The web resource on numerical range and numerical shadow

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1. By construction the distribution $P_A(z)$ is supported on the numerical range of $W(A)$ and it is normalized, $$\int_{W(A)} P_A(z) d^2 z =1.$$
2. The (numerical) shadow is unitarily invariant, $P_A(z)=P_{UAU^*}(z)$. This is a consequence of the fact that the integration measure ${\rm d} \mu(\psi)$ is unitarily invariant.
3. For any normal matrix $A$, such that $AA^*=A^*A$, its shadow covers the numerical range $W(A)$ with the probability corresponding to a projection of a regular $N$–simplex of classical states ${\cal C}_N$ (embedded in ${\mathbb R}^{N-1}$) onto a plane.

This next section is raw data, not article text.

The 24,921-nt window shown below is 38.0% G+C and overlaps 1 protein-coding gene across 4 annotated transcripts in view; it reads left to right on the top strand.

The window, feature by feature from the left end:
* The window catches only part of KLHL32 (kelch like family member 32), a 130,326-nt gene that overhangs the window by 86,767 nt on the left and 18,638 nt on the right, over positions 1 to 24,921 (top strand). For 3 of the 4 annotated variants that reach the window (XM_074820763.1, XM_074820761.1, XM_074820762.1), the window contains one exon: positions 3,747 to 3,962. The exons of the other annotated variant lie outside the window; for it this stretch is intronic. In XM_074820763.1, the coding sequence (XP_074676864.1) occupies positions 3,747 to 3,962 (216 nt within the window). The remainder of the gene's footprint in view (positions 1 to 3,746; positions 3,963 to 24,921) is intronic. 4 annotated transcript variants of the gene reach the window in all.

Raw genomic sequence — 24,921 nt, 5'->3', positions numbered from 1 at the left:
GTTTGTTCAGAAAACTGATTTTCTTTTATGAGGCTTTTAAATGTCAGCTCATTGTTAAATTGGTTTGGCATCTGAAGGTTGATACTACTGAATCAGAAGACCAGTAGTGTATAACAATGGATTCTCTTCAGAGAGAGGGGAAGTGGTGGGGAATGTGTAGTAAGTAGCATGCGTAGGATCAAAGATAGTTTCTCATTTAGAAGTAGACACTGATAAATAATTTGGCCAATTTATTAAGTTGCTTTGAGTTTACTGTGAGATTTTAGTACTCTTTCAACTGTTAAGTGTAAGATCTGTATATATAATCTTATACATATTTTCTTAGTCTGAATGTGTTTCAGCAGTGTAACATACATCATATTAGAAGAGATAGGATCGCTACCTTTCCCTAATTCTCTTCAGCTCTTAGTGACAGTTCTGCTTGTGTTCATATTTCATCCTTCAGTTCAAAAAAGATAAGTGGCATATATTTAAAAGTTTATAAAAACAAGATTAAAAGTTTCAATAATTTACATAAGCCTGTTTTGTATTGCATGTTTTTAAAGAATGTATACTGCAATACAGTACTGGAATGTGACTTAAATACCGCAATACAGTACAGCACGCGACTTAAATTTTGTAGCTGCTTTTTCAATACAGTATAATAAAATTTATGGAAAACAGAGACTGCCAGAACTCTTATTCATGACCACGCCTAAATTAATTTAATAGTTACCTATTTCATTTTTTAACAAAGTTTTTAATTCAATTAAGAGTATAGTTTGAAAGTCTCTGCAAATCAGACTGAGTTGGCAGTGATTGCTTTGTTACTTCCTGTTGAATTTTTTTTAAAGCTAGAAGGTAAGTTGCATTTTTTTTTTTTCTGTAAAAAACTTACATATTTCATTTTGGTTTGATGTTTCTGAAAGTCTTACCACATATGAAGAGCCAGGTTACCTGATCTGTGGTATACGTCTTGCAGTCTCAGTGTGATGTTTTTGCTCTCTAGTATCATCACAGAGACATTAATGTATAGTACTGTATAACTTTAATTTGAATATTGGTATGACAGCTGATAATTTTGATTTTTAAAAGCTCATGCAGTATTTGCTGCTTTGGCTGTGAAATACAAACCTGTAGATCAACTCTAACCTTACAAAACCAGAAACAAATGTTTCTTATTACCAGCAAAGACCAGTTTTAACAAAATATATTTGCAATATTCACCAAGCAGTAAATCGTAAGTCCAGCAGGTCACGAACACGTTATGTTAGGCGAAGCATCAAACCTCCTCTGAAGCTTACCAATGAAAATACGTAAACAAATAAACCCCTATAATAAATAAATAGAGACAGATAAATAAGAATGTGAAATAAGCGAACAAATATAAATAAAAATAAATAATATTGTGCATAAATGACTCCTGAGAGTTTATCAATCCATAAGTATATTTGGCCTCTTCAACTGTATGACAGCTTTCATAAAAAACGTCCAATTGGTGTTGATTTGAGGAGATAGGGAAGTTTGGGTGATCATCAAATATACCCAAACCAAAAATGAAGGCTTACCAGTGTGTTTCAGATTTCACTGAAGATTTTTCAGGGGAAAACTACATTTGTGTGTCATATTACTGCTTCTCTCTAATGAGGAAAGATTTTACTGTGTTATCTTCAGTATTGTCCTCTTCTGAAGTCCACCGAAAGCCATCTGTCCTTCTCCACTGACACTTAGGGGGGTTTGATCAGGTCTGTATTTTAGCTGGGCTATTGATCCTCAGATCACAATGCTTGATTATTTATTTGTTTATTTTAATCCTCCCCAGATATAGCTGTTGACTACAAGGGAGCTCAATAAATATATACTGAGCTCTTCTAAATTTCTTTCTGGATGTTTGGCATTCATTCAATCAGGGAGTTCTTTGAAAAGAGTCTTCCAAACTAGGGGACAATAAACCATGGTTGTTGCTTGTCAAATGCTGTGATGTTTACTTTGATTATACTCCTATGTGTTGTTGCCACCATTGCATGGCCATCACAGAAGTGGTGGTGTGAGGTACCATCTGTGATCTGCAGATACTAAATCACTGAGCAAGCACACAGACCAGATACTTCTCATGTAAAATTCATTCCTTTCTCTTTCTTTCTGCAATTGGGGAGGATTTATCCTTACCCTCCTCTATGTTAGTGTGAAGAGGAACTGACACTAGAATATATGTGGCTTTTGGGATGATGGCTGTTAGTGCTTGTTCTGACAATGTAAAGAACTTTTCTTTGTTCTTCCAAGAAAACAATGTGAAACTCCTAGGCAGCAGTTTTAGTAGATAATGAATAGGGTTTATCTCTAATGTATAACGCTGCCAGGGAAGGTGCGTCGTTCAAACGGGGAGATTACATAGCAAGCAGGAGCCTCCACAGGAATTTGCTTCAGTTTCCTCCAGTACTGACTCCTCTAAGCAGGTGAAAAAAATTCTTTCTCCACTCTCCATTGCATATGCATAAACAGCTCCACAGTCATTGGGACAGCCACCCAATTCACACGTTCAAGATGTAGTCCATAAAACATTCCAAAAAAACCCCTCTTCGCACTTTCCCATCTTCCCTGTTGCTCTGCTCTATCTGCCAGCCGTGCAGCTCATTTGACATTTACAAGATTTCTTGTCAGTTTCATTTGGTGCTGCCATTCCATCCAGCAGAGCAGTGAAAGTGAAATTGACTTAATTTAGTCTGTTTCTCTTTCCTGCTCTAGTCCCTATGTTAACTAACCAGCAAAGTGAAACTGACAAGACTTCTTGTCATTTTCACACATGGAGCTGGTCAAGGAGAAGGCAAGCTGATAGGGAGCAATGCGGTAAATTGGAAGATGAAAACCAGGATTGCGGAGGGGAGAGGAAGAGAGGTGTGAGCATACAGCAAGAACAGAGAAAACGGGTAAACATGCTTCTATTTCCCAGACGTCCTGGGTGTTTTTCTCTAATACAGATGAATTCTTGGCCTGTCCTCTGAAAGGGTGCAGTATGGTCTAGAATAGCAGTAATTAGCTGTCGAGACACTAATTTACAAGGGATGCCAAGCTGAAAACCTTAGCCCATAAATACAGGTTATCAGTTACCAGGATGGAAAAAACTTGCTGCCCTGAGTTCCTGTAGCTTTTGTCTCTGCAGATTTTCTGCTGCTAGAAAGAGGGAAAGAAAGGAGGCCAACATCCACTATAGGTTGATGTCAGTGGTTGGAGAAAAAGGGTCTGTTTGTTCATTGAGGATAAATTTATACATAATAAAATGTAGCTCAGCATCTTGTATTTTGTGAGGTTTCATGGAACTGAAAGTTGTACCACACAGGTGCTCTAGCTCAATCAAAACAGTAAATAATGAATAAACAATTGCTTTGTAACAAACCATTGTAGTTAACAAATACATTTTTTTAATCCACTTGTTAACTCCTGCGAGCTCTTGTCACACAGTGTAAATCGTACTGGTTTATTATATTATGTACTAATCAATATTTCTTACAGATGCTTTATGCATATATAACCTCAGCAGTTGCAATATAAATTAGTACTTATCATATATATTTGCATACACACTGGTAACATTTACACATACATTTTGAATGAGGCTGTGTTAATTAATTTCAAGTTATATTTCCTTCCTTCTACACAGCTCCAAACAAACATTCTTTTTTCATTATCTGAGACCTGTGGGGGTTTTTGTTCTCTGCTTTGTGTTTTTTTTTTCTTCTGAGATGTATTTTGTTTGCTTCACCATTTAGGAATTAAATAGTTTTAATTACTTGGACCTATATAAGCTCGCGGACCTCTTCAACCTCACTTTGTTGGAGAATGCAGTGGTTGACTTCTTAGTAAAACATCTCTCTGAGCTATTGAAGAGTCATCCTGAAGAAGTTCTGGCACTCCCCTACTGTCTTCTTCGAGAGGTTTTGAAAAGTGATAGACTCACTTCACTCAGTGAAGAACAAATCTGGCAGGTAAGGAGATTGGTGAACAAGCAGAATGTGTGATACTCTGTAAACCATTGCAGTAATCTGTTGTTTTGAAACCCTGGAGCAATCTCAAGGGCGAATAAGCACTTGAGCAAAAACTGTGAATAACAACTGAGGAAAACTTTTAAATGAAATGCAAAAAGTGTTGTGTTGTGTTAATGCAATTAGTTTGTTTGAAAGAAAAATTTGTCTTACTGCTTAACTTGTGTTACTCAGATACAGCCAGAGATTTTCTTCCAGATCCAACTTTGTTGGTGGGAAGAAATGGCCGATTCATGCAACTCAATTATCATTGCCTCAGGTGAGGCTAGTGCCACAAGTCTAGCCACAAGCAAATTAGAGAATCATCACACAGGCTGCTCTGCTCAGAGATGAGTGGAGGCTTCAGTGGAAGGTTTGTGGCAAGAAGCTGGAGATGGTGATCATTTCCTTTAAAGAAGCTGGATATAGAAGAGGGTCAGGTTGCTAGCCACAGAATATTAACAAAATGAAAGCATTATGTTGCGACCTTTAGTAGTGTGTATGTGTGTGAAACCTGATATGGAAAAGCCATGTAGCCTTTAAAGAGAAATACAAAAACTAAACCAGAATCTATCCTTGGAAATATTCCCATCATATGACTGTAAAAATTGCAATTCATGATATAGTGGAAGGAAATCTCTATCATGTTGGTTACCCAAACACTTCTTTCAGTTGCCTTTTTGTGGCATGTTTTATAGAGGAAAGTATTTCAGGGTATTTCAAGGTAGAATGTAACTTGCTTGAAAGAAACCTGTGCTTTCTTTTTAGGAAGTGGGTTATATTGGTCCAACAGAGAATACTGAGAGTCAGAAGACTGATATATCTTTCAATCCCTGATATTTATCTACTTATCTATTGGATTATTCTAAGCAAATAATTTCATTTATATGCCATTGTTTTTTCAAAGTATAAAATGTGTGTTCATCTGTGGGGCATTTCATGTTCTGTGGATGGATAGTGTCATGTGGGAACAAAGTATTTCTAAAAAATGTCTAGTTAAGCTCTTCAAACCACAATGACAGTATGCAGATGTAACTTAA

4. For a non–normal matrix $A$, its shadow covers the numerical range $W(A)$ with the probability corresponding to an orthogonal projection of the complex projective manifold $\Omega_N={\mathbb C}P^{N-1}$ onto a plane.
5. For any two matrices $A$ and $B$, the shadow of their tensor product does not depend on the order, $$P_{A \otimes B}(z)=P_{B \otimes A} (z)\; .$$ To show this property define a unitary swap operator $S$ which acts on a composite Hilbert space and interchanges the order in the tensor product, $S(\ket{z} \otimes \ket{y})=\ket{y} \otimes \ket{z}$. Thus $\bra{x} A \otimes B \ket{x} = \bra{x} S^{*} B \otimes A S \ket{x}$, and since $S$ is unitary it does not influence the numerical shadow induced by the unitarily invariant Fubini-Study measure on complex projective space.